Domestic Violence: The Silent Epidemic

Domestic Violence is a horrible crime that devastates family and cost billions each year. The best way to think of it is domestic violence is like an iceberg, with only the tip showing above water. There is so much that goes on behind closed doors, and sadly, thousands of women and children are hurt by it every day. People don’t feel comfortable talking about domestic violence, yet it happens in all kinds of families across the country both men and women. Victims usually keep quiet until something drastic happens that makes them courageous to talk about it.

Violence against women is a serious problem in India. Overall 1 out of 3 women between the age group of 19 to 25 face domestic violence. Domestic abuse is not only in the form of physical, it can be mental, emotional, sexual, and even verbal abuse.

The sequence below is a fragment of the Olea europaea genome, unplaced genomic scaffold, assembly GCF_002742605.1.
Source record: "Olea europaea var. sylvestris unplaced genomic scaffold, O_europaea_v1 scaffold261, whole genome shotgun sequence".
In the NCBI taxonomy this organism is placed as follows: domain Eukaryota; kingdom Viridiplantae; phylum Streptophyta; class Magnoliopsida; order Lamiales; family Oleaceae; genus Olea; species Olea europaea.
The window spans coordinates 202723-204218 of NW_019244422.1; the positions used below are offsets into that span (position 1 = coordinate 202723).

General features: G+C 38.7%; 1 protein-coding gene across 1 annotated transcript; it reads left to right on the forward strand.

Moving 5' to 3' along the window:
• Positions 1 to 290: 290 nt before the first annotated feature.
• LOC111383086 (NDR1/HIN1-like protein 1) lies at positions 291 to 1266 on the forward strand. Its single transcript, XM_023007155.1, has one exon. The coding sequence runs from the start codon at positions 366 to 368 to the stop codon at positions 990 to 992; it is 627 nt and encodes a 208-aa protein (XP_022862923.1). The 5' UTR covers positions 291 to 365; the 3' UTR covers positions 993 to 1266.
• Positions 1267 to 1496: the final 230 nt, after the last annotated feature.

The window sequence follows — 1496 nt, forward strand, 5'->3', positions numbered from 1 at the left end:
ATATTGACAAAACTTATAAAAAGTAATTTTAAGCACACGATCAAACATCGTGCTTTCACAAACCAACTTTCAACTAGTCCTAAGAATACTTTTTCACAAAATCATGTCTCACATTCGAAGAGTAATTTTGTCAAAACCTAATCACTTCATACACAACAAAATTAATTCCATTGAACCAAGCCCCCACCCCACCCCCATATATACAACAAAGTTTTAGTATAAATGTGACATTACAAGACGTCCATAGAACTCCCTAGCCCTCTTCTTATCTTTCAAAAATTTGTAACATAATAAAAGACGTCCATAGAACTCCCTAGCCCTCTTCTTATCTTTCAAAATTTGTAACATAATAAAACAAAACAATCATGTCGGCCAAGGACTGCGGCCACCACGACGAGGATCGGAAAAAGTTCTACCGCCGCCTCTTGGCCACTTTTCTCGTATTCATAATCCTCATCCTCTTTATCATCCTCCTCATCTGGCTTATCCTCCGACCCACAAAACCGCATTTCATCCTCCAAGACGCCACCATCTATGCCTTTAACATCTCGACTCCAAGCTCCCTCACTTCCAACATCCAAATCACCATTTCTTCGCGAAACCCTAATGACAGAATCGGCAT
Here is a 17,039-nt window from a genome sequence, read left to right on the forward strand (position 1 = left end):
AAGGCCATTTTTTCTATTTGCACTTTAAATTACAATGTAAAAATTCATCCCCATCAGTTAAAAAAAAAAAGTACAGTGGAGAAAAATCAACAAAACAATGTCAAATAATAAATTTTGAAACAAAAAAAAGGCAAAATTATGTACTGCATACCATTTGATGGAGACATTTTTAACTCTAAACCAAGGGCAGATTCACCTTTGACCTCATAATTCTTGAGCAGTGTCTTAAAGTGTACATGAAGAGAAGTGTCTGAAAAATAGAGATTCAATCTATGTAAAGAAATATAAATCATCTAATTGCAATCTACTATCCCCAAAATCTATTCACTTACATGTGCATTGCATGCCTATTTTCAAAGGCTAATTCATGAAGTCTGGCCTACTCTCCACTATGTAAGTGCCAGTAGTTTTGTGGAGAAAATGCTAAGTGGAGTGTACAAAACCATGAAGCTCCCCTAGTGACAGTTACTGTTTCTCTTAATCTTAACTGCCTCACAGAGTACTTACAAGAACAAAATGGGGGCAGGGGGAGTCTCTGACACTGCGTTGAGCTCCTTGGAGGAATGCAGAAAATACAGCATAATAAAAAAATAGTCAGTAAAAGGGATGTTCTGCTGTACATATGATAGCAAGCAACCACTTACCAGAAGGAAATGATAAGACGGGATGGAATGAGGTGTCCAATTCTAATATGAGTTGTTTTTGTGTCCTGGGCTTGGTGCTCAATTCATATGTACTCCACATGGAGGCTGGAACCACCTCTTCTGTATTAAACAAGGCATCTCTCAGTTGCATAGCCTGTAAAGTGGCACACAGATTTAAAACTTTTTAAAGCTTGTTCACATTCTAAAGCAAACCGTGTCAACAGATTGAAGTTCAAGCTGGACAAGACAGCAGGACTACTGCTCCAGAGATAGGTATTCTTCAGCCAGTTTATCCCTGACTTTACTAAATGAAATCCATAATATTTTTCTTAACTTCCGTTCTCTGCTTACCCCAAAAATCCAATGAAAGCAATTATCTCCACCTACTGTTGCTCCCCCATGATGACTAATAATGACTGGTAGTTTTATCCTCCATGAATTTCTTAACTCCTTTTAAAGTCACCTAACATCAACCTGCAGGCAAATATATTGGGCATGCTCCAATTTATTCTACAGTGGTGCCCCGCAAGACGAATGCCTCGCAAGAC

Forms of Domestic Violence

1.Physical Violence

It is the most visible form of violence. When an intimate partner slaps, punches, kicks, bites, hits, and throws objects at another partner is commonly considered Physical abuse. Nearly two out of five (37%) women face some form of physical violence.

2.Emotional abuse

It has been obtaining more and more recognition in recent years as a common form of violence within a private home. Emotional abuse is mostly done by husbands, In-laws, and co-workers. It includes harassment, threat, and verbal abuse like name-calling, degradation and humiliation, stalking, and isolation.

3.Sexual Assault

Domestic sexual assault is a form of domestic abuse involving sexual coercion and marital rape. Under Indian law, marital rape is not considered an assault. Section 375 of the Indian Penal code considers forced sex marriage illegal when the girl is below the age of 15. While marital rape is considered legal by Indian law.

4.Dowry-related abuse and death

In India dowry-related abuse and death is the most common form of domestic violence. Brides who are not able to bring enough dowries became part of this abuse. Some cases end up in suicide by hanging, setting fire to themselves, and self-poisoning. India has by far the highest number of dowry-related deaths according to Indian National Crime Record Bureau. In 2011 alone, the National Crime Records Bureau reported 8,618 dowry harassment deaths.